Monday, December 12, 2011

Maybe I do understand the EU

     I've always been hesitant to talk about the European Union (EU) because I feel uncomfortable with my understanding of its essence.  For example, I don't understand the current fracas.  Why should Germany have much to do with the corruption inherit in Greek politics?  Why don't they act like the independent countries as they are—Greece default, and Germany let her default—but treat the Euro as if it is commodity money? So long as they limit the amount of Euros created, and if people have confidence that the volume of Euros will not change significantly in response to a Greek default, is there really much of a problem with the EU and its currency?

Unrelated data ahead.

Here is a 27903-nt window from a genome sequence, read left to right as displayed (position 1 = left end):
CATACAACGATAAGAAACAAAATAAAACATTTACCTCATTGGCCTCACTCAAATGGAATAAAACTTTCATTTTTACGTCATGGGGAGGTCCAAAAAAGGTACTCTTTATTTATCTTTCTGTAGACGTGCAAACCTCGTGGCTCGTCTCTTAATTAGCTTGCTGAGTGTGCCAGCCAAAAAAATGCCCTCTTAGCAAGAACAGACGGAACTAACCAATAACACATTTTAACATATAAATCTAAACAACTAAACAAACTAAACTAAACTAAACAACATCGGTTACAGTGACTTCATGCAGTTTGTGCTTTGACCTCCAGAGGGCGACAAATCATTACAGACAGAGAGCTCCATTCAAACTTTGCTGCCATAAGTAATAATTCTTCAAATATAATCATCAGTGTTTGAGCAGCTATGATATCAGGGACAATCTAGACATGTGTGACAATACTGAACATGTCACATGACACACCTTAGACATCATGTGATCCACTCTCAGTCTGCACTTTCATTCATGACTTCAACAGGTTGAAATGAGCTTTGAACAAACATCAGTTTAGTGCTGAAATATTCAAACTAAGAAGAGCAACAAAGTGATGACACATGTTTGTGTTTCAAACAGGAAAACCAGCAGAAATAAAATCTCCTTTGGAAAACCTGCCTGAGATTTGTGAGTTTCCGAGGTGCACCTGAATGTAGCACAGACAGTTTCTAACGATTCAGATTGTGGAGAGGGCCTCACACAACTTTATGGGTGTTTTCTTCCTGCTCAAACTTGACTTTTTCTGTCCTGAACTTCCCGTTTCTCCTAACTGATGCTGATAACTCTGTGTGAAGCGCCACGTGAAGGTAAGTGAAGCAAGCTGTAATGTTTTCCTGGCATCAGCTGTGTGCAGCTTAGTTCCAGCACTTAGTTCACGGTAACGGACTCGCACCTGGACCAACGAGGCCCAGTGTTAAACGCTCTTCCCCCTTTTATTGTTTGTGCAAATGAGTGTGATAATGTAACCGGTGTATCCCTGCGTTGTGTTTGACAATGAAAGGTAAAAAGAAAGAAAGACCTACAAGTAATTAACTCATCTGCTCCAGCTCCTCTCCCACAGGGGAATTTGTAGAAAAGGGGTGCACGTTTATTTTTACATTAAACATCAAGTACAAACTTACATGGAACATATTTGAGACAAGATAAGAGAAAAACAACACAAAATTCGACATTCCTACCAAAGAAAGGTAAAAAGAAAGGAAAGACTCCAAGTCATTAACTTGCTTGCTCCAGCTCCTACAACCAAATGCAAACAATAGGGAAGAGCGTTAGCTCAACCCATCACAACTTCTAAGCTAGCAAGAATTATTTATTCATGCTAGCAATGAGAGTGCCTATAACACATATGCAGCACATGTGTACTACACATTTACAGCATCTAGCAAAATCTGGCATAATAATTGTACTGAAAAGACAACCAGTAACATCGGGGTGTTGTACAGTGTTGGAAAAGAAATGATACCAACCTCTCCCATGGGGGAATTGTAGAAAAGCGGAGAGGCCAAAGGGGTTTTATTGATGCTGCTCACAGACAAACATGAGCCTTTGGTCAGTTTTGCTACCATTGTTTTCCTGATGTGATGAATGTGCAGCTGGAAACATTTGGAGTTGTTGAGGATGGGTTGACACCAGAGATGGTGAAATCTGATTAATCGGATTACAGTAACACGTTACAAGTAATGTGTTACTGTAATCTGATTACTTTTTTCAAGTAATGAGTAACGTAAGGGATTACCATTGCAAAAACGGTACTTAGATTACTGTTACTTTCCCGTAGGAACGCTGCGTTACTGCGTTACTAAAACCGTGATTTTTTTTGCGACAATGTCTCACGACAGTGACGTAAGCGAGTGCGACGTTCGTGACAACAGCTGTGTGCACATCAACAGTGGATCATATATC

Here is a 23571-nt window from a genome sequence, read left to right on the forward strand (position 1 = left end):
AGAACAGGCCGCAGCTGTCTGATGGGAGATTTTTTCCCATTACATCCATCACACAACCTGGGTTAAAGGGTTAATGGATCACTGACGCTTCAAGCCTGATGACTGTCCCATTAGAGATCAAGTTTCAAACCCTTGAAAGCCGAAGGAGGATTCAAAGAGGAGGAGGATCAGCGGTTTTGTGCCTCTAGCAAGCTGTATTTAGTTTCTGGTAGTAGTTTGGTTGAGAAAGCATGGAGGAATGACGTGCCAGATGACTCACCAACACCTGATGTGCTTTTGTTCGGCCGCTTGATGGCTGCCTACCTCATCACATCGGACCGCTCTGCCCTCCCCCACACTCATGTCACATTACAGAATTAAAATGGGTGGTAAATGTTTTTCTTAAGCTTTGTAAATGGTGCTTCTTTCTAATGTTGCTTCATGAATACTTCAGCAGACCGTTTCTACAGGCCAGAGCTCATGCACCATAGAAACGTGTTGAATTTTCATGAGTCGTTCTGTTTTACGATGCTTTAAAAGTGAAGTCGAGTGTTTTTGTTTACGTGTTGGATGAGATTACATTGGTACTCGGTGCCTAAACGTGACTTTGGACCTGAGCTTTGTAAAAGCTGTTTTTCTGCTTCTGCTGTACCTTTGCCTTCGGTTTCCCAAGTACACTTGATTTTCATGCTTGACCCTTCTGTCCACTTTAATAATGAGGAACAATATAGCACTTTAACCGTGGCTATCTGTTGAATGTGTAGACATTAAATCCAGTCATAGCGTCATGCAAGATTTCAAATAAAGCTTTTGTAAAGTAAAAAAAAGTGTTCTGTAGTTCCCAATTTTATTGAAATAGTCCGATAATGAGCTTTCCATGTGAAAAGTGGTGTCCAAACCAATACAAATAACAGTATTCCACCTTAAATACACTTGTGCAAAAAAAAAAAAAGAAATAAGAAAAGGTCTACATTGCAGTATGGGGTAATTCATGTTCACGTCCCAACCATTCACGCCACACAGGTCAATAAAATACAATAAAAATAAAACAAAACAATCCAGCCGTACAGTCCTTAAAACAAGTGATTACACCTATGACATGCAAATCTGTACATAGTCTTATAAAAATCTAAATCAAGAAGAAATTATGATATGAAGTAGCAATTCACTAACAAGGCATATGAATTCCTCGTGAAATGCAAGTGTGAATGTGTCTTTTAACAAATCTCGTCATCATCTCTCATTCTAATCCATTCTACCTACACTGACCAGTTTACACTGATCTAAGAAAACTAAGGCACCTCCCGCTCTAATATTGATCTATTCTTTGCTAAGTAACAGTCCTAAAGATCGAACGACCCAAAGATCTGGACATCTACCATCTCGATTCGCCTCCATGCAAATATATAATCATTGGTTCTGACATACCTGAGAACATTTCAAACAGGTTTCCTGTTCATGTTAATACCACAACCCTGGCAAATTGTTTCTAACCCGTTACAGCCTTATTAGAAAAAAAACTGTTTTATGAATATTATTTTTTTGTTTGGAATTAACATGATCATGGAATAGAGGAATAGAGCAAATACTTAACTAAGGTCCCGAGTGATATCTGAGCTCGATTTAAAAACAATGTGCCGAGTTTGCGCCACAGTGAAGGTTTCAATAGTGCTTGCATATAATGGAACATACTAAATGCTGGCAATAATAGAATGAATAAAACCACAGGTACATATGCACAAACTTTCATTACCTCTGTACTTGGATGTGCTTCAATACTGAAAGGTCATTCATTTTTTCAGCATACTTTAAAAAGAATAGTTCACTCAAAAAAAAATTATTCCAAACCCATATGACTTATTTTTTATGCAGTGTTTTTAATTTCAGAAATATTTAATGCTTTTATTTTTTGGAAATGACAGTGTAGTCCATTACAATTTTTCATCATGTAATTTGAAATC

If they do this, there is little difference between the Euro and gold money, assuming gold could only be mined by the European Union Central Bank.
I've always thought that I missed something important, because no one utters such a thought, but a recent Wall Street Journal editorial emboldened my views on the EU.

We wish the Germans well in driving a hard bargain in return for writing a big check, but there is a better way. That would be to return to the Euro as it was originally conceived: Countries share a currency but are responsible for their own fiscal policies, including the consequences of default.

The Wall Street Journal. December 10-11, 2011. A14.

What's that? Oh, yes: the sweet sound of self-confirmation.

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